In his handwritten will, al Qaeda leader Osama bin Laden claimed he had about $29 million in personal wealth - the bulk of which he wanted to be used “on jihad, for the sake of Allah.”
The will was released on Tuesday in a batch of more than 100 documents seized in the May 2011 raid that killed bin Laden at his compound in Abbottabad, Pakistan. The al Qaeda leader planned to divide his fortune among his relatives but wanted most of it spent to conduct the work of the Islamic extremist terror network behind the Sept. 11, 2001 attacks.
The threat of sudden death was on his mind years before the fatal raid in Pakistan.
“If I am to be killed,” he wrote in a 2008 letter to his father, “pray for me a lot and give continuous charities in my name, as I will be in great need for support to reach the permanent home.”
The documents were released by the Office of the Director of National Intelligence. They address a range of topics, including fractures between al Qaeda and al Qaeda in Iraq, which eventually splintered off into what is now known as the Islamic State; and bin Laden’s concerns about his organisation’s public image.
In another letter, addressed to “The Islamic Community in General,” bin Laden offered an upbeat assessment of progress in his holy war and of US failings in Afghanistan. The letter is undated but appears to have been written in 2010.
“Here we are in the tenth year of the war, and America and its allies are still chasing a mirage, lost at sea without a beach,” he wrote.
“They thought that the war would be easy and that they would accomplish their objectives in a few days or a few weeks, and they did not prepare for it financially, and there is no popular support that would enable it to carry on a war for a decade or more.”
Bin Laden sought to portray the US as mired in an unwinnable war in Afghanistan. In an undated letter that appears to have been written in the 2009-2010 period, he compared the American combat position to that of the Soviet Union in the final years of its occupation of Afghanistan in the 1980s.
“America appears to be hanging on by a thin thread,” he wrote.
“We need to be patient a bit longer. With patience, there is victory!”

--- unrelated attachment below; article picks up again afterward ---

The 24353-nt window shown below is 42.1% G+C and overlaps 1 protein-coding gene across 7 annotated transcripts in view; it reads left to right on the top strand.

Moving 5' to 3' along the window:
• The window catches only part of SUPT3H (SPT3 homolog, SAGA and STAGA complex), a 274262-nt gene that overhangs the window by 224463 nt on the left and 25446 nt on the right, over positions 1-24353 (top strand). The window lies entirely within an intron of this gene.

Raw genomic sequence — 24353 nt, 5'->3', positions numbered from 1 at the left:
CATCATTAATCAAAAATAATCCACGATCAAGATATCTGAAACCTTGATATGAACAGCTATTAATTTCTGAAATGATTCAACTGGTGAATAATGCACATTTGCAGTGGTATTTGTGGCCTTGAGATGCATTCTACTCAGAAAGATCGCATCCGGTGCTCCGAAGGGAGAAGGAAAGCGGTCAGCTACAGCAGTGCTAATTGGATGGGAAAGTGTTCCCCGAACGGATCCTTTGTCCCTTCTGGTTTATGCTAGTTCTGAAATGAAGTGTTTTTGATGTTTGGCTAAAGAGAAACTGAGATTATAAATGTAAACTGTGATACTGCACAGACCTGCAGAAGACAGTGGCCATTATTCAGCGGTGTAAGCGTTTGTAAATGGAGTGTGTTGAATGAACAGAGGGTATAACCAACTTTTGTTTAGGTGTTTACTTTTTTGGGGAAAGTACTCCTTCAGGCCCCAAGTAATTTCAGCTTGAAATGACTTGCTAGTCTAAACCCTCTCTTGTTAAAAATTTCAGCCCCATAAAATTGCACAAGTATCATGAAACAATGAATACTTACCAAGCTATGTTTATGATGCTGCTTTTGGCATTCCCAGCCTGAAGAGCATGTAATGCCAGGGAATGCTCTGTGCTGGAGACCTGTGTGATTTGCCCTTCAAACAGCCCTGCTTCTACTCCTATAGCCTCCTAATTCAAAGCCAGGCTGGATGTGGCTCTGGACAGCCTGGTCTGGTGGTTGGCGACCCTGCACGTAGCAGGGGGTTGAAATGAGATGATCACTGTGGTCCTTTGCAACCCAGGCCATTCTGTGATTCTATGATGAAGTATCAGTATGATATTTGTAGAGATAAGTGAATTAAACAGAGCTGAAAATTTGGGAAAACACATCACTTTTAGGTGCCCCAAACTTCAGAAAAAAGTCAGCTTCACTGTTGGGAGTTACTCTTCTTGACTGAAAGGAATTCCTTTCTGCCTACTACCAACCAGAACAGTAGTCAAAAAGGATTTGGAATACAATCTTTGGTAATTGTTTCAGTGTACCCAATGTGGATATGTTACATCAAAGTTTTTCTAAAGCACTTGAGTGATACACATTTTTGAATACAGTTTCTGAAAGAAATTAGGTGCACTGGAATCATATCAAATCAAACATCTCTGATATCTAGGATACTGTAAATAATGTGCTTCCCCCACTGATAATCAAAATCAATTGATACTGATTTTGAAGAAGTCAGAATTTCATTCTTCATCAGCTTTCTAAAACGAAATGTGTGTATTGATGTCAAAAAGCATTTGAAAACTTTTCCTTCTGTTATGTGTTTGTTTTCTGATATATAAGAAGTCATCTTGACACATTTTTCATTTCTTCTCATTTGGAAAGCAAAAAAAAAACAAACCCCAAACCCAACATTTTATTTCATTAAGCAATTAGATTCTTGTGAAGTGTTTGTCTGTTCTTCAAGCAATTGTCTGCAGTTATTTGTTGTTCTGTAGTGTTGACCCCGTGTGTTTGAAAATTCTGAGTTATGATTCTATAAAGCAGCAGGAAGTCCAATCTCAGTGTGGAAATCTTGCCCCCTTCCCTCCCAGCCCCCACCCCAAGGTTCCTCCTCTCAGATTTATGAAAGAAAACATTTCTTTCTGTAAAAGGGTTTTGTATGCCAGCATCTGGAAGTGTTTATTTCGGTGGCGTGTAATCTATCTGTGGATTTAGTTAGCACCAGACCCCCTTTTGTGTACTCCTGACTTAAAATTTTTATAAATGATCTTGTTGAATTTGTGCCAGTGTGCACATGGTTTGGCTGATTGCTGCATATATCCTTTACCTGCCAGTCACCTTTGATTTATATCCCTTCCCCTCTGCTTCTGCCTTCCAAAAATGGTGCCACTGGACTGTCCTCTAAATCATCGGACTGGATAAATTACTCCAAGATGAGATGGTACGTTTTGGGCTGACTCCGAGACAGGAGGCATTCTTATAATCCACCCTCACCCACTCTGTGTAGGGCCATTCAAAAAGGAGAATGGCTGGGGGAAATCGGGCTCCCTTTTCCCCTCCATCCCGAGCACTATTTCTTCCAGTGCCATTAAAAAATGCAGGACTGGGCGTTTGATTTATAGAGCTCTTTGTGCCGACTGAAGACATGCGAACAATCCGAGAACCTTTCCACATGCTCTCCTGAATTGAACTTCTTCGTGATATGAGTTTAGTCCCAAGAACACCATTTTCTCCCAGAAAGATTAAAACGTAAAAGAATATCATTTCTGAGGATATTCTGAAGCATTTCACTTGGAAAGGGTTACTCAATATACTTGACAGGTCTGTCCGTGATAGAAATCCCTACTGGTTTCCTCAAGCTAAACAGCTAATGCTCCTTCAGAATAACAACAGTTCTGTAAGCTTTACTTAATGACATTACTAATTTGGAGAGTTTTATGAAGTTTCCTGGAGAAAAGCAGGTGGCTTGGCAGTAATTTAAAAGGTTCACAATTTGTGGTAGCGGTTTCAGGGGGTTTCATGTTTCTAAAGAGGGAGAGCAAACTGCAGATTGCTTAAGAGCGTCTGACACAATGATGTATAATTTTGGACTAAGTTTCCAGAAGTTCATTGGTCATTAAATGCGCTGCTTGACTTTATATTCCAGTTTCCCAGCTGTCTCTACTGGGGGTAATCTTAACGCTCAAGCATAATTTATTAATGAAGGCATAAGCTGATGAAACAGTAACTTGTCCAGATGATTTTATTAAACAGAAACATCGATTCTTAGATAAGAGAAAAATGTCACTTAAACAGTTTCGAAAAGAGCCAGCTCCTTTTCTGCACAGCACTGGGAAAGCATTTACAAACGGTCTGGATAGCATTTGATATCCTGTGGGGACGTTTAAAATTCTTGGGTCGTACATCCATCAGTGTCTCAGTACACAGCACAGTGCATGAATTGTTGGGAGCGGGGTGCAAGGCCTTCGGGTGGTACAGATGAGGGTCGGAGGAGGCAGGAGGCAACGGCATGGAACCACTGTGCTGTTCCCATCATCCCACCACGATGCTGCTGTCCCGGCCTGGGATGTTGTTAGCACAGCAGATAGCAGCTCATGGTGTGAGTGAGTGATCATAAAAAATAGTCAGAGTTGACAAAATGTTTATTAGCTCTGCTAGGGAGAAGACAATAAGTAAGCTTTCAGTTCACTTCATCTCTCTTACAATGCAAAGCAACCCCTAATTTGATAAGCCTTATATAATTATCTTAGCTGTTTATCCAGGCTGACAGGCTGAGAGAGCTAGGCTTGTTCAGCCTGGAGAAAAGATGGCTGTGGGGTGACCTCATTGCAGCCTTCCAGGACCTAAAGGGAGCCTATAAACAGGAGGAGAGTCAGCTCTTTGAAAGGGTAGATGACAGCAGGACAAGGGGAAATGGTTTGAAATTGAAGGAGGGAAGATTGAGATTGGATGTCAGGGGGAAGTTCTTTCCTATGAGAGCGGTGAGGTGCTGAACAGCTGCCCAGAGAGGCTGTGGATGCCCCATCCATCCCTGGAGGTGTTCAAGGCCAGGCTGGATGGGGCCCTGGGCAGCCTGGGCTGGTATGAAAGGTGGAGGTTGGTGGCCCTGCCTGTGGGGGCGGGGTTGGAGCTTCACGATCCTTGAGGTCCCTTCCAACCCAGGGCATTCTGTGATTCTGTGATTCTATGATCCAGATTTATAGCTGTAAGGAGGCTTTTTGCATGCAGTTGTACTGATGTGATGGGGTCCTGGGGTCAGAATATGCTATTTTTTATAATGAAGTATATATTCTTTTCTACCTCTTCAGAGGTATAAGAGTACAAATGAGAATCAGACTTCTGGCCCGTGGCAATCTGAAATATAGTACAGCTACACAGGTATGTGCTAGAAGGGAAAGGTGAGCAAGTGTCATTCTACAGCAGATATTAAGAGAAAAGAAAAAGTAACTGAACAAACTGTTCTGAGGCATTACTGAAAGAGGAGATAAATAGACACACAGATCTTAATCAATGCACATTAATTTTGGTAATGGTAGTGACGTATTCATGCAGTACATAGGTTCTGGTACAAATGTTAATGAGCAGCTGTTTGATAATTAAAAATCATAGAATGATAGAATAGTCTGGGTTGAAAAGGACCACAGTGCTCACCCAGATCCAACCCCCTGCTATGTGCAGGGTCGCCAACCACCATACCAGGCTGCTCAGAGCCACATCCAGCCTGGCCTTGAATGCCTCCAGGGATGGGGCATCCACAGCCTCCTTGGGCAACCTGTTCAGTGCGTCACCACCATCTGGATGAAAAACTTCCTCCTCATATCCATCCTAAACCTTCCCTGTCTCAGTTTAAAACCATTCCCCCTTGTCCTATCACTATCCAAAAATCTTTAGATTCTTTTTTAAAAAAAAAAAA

Beginning last summer, the CIA led an interagency review of the classified documents under the auspices of the White House’s National Security Council staff. Representatives from seven agencies combed through the documents.
The review is ongoing, with the next release expected later this year.
Shortly before his death, bin Laden hailed the overthrow and death of Libya’s strongman leader Moammar Gaddafi. In a February 25, 2011 letter addressed “to our people in Libya,” bin Laden said al Qaeda had triumphed.
“Praise God, who made al Qaeda a great vexation upon him, squatting on his chest, enraging and embittering him, and who made al-Qaeda a torment and exemplary punishment upon him, this truly vile hallucinating individual who troubles us in front of the world!” he wrote.
The documents also show al Qaeda’s leaders were increasingly worried about spies in their midst, drones in the air and secret tracking devices reporting their movements as the US-led war against them ground on.
In one document, bin Laden issues instructions to al Qaeda members holding an Afghan hostage to be wary of possible tracking technology attached to the ransom payment. “It is important to get rid of the suitcase in which the funds are delivered, due to the possibility of it having a tracking chip in it,” bin Laden states in a letter to an aide identified only as “Shaykh Mahmud”.
In an apparent reference to armed US drones patrolling the skies, bin Laden says his negotiators should not leave their rented house in the Pakistani city of Peshawar “except on a cloudy overcast day.”
While the document is undated, the hostage, Afghan diplomat Abdul Khaliq Farahi, was held from September 2008 to late 2010.
Another, fragmentary document acknowledges that al Qaeda executed four would-be volunteers on suspicion of spying, only to discover they were probably innocent, according to senior US intelligence officials authorised to discuss the materials in advance of their public release.